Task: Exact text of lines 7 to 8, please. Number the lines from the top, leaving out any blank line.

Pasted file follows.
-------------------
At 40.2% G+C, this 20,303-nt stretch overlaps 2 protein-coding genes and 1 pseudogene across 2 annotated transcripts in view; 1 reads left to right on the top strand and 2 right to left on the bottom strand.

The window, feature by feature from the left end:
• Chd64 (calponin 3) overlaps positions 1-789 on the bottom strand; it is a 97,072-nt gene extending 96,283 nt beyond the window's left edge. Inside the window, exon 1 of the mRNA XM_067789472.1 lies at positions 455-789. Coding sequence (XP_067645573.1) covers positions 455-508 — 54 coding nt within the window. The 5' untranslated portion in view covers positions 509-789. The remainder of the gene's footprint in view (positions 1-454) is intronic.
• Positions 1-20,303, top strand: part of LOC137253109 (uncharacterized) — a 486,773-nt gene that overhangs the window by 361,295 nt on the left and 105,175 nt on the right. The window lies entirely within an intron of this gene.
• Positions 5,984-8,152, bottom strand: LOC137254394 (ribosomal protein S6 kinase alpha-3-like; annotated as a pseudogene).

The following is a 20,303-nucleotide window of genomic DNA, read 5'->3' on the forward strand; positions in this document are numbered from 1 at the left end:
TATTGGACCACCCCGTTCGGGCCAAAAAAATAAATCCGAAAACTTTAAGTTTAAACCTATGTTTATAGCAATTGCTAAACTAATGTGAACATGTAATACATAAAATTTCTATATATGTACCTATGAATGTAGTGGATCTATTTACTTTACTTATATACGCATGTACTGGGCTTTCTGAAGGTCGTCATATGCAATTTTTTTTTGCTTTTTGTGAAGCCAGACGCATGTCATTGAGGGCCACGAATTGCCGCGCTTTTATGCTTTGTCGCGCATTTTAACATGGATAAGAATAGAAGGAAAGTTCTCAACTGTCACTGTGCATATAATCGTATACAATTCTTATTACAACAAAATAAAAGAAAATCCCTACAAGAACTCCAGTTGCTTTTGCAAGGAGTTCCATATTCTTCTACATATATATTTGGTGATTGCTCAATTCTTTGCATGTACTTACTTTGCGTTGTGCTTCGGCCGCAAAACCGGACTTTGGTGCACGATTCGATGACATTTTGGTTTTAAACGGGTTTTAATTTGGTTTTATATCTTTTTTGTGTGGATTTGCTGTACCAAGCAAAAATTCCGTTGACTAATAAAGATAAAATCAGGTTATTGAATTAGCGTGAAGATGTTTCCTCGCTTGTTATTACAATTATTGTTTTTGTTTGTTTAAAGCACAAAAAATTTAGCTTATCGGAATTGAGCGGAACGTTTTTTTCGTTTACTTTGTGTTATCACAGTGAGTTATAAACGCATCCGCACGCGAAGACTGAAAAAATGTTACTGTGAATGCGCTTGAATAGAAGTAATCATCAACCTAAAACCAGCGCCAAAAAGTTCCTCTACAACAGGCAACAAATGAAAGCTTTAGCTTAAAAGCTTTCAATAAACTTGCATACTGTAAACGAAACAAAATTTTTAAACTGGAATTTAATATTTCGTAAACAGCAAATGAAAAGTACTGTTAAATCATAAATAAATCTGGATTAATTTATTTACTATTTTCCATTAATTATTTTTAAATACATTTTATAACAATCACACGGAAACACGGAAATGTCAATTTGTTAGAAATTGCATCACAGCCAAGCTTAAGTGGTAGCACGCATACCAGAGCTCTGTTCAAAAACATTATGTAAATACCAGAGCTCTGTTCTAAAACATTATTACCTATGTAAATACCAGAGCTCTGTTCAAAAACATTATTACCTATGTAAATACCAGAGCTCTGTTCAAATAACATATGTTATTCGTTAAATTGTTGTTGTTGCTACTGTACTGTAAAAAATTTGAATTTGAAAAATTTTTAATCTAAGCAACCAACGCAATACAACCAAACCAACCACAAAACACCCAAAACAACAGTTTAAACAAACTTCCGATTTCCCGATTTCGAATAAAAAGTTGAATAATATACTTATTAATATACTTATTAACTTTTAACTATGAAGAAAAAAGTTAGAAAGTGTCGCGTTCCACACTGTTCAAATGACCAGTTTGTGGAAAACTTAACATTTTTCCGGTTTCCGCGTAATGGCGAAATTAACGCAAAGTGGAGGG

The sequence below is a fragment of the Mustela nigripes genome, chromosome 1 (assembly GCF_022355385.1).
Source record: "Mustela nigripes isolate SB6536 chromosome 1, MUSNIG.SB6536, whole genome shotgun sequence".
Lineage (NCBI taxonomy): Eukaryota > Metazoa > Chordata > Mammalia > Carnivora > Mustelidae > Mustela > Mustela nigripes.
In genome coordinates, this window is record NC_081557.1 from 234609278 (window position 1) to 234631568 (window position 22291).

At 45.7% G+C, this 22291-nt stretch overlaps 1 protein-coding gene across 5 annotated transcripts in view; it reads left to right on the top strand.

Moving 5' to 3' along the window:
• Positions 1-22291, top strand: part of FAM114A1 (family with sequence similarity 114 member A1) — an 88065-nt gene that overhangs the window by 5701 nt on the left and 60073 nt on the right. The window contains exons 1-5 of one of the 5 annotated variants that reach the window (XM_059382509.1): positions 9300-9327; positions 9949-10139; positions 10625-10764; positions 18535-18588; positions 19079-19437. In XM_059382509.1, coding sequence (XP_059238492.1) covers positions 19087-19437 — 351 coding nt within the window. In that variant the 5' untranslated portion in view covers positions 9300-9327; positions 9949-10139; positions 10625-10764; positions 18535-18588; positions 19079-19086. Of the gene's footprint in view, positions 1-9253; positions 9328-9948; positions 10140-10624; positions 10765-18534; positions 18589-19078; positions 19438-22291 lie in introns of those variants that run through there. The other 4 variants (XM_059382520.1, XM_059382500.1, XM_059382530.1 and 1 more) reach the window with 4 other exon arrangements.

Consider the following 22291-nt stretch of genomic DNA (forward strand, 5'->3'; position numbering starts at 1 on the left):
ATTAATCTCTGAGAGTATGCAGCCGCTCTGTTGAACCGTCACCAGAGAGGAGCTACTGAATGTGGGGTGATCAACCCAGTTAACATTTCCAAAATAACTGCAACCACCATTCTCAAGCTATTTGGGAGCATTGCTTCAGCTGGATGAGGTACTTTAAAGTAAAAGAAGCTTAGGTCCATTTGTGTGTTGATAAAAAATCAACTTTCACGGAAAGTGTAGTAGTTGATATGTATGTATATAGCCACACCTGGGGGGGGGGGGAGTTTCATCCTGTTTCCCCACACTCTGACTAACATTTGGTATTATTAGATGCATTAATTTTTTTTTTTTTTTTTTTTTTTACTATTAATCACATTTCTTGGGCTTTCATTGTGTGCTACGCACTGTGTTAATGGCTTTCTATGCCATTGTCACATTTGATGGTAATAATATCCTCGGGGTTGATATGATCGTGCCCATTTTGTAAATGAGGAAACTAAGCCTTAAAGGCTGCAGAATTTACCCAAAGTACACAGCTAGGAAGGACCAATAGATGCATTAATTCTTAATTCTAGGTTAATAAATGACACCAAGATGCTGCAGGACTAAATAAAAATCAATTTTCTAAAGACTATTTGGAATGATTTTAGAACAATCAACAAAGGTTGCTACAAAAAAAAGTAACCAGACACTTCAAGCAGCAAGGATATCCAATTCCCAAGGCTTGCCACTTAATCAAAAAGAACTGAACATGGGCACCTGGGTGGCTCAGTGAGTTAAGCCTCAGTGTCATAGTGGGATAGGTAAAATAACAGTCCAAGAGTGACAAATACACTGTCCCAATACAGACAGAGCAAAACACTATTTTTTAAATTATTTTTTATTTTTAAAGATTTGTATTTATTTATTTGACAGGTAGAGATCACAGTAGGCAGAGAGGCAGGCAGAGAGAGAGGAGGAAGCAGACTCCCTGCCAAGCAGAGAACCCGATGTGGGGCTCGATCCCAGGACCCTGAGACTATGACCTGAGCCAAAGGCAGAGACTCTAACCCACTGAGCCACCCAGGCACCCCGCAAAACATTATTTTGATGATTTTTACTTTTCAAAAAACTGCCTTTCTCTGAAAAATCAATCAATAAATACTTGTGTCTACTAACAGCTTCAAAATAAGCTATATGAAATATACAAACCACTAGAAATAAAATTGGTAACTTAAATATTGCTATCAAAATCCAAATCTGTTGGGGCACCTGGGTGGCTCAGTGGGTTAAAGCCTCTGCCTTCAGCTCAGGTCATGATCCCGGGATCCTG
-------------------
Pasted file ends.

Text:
TATTGGACCACCCCGTTCGGGCCAAAAAAATAAATCCGAAAACTTTAAGTTTAAACCTATGTTTATAGCAATTGCTAAACTAATGTGAACATGTAATACATAAAATTTCTATATATGTACCTATGAATGTAGTGGATCTATTTACTTTACTTATATACGCATGTACTGGGCTTTCTGAAGGTCGTCATATGCAATTTTTTTTTGCTTTTTGTGAAGCCAGACGCATGTCATTGAGGGCCACGAATTGCCGCGCTTTTATGCTTTGTCGCGCATTTTAACATGGATAAGAATAGAAGGAAAGTTCTCAACTGTCACTGTGCATATAATCGTATACAATTCTTATTACAACAAAATAAAAGAAAATCCCTACAAGAACTCCAGTTGCTTTTGCAAGGAGTTCCATATTCTTCTACATATATATTTGGTGATTGCTCAATTCTTTGCATGTACTTACTTTGCGTTGTGCTTCGGCCGCAAAACCGGACTTTGGTGCACGATTCGATGACATTTTGGTTTTAAACGGGTTTTAATTTGGTTTTATATCTTTTTTGTGTGGATTTGCTGTACCAAGCAAAAATTCCGTTGACTAATAAAGATAAAATCAGGTTATTGAATTAGCGTGAAGATGTTTCCTCGCTTGTTATTACAATTATTGTTTTTGTTTGTTTAAAGCACAAAAAATTTAGCTTATCGGAATTGAGCGGAACGTTTTTTTCGTTTACTTTGTGTTATCACAGTGAGTTATAAACGCATCCGCACGCGAAGACTGAAAAAATGTTACTGTGAATGCGCTTGAATAGAAGTAATCATCAACCTAAAACCAGCGCCAAAAAGTTCCTCTACAACAGGCAACAAATGAAAGCTTTAGCTTAAAAGCTTTCAATAAACTTGCATACTGTAAACGAAACAAAATTTTTAAACTGGAATTTAATATTTCGTAAACAGCAAATGAAAAGTACTGTTAAATCATAAATAAATCTGGATTAATTTATTTACTATTTTCCATTAATTATTTTTAAATACATTTTATAACAATCACACGGAAACACGGAAATGTCAATTTGTTAGAAATTGCATCACAGCCAAGCTTAAGTGGTAGCACGCATACCAGAGCTCTGTTCAAAAACATTATGTAAATACCAGAGCTCTGTTCTAAAACATTATTACCTATGTAAATACCAGAGCTCTGTTCAAAAACATTATTACCTATGTAAATACCAGAGCTCTGTTCAAATAACATATGTTATTCGTTAAATTGTTGTTGTTGCTACTGTACTGTAAAAAATTTGAATTTGAAAAATTTTTAATCTAAGCAACCAACGCAATACAACCAAACCAACCACAAAACACCCAAAACAACAGTTTAAACAAACTTCCGATTTCCCGATTTCGAATAAAAAGTTGAATAATATACTTATTAATATACTTATTAACTTTTAACTATGAAGAAAAAAGTTAGAAAGTGTCGCGTTCCACACTGTTCAAATGACCAGTTTGTGGAAAACTTAACATTTTTCCGGTTTCCGCGTAATGGCGAAATTAACGCAAAGTGGAGGG

The sequence below is a fragment of the Mustela nigripes genome, chromosome 1 (assembly GCF_022355385.1).